Math anxiety — fear that prevents learning — starts young, writes Dan Willingham, a University of Virginia psychology professor, in RealClearEducation. Half of first and second graders feel moderate to severe math anxiety. By college, 25 percent of university students — and 80 percent of community college students — suffer from math anxiety.
Anxiety distracts. It’s hard to focus on the math because your mind is preoccupied with concern that you’ll fail, that you’ll look stupid, and so on. Every math problem is a multi-tasking situation, because all the while the person is trying to work the problem, he’s also preoccupied with anxious thoughts.
“Children who have trouble with basic numeric skills — counting, appreciating which of two numbers is the larger—are at greater risk for developing math anxiety,” he writes.
But math anxiety also is learned from anxious adults. If an elementary teacher is nervous about her math skills, her students are more likely to be anxious.
They conclude “it’s hard not because you’re inexperienced and need more practice, but because lots of people (maybe including you) just can’t do it.” They conclude they’re just not “math people.”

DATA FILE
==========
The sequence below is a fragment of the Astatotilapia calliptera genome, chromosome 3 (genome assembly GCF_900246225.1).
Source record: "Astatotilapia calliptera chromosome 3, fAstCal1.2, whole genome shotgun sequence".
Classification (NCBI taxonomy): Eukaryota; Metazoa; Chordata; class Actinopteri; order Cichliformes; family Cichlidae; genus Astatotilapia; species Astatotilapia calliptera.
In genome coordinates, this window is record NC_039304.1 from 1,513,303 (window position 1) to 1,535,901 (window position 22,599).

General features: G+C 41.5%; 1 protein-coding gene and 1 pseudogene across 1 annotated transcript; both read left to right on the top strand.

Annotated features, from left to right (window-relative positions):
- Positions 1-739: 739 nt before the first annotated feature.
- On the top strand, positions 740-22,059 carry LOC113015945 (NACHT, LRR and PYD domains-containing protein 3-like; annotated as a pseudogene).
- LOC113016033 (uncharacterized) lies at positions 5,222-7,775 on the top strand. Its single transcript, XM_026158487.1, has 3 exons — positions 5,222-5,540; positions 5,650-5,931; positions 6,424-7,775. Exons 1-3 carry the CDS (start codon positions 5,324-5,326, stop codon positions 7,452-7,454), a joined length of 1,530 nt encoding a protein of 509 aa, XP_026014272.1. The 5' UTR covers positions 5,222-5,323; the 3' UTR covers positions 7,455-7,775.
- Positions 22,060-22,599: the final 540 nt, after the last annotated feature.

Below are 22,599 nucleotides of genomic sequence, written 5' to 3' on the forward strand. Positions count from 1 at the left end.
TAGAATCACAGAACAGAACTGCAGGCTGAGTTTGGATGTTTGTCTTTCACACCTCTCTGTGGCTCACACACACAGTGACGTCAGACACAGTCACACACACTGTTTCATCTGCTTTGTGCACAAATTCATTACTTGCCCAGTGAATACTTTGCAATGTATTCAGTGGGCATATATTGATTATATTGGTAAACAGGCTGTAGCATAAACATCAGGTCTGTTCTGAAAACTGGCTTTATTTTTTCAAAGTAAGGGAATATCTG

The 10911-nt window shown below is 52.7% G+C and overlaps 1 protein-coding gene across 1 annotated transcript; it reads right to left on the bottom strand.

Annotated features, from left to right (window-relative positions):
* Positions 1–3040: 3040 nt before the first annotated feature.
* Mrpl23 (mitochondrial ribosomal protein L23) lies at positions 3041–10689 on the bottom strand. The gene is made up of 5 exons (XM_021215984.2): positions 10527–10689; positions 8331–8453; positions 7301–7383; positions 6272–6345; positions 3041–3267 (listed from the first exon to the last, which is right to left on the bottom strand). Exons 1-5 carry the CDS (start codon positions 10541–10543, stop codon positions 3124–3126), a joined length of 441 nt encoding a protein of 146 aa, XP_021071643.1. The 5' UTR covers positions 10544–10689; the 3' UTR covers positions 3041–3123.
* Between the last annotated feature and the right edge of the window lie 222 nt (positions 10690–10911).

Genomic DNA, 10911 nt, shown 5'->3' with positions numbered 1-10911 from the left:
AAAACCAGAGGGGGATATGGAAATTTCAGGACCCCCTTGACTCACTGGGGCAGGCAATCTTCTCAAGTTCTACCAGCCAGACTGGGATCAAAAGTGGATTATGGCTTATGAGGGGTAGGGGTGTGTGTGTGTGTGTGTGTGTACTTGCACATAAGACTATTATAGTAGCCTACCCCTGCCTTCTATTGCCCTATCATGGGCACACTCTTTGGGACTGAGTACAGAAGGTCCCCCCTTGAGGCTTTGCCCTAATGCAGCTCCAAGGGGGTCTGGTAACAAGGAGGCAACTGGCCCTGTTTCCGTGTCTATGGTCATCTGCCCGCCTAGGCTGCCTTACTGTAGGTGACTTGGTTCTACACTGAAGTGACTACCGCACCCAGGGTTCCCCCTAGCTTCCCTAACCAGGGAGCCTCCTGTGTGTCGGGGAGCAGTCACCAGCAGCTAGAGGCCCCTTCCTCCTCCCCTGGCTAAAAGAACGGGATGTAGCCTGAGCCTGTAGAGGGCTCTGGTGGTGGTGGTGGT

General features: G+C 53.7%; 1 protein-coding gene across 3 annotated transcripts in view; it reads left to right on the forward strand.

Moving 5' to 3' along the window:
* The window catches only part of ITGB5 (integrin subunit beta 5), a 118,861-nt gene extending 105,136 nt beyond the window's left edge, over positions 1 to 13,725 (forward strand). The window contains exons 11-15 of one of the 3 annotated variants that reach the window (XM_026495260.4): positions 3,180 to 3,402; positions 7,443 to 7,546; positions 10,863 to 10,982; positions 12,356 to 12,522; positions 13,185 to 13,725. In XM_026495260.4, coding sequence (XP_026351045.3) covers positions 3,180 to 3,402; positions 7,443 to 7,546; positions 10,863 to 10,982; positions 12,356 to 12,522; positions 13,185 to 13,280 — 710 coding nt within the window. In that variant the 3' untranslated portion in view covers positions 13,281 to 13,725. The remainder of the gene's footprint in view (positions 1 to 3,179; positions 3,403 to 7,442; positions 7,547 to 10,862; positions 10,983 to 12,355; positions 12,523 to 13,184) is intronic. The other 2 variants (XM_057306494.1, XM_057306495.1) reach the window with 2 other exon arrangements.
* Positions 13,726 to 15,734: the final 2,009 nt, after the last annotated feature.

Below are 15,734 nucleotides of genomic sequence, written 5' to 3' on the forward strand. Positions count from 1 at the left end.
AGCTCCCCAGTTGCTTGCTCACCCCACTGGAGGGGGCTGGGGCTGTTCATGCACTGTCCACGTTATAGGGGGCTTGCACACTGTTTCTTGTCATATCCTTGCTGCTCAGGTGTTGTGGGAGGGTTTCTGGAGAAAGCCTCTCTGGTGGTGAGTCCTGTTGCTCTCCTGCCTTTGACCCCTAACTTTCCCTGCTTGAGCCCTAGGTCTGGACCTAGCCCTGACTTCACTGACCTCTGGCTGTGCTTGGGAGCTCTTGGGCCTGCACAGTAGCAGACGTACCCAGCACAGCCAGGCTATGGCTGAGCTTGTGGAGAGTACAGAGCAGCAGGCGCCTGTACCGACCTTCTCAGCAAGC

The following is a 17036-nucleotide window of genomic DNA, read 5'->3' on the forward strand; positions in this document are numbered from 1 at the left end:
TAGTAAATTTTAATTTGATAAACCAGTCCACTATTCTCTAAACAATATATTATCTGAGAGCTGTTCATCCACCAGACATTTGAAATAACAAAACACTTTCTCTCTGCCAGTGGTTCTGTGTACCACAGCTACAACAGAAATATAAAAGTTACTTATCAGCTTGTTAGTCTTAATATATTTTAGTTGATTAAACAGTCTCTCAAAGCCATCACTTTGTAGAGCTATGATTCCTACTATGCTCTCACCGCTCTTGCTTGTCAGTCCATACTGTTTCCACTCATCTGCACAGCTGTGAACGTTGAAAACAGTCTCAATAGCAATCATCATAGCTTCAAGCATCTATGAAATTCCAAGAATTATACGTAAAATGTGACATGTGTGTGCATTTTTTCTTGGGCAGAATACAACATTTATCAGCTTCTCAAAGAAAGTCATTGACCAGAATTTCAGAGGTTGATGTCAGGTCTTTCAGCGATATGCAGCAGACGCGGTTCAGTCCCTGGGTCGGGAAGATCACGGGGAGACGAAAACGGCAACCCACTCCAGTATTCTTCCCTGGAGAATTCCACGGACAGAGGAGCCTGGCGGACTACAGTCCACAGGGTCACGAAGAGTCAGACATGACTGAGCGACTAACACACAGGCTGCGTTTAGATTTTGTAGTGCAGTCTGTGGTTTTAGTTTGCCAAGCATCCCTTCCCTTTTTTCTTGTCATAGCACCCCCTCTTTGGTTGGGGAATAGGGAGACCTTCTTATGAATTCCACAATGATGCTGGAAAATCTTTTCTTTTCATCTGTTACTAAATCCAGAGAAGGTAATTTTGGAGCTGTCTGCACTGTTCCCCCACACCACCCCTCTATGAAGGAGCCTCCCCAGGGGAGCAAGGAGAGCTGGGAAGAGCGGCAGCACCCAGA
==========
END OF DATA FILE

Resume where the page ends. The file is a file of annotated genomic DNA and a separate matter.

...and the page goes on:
Teaching children basic skills is the first step to preventing math anxiety, writes Willingham. In addition, teachers can be traind on “how to talk to kids who do encounter difficulties; how to ensure that kids see their setbacks as a normal part of learning and problems that can be overcome, rather than as evidence that they are simply no good at math.”
A third strategy — giving students 10 minutes to write about their emotions before an exam — can raise scores, recent studies show. Writing may help students put their “upcoming confrontation with math in perspective, and so feelings of anxiety will not be consuming the student’s thoughts and attention during the exam.”
Willingham has more on math anxiety in American Educator‘s Ask the Cognitive Scientist.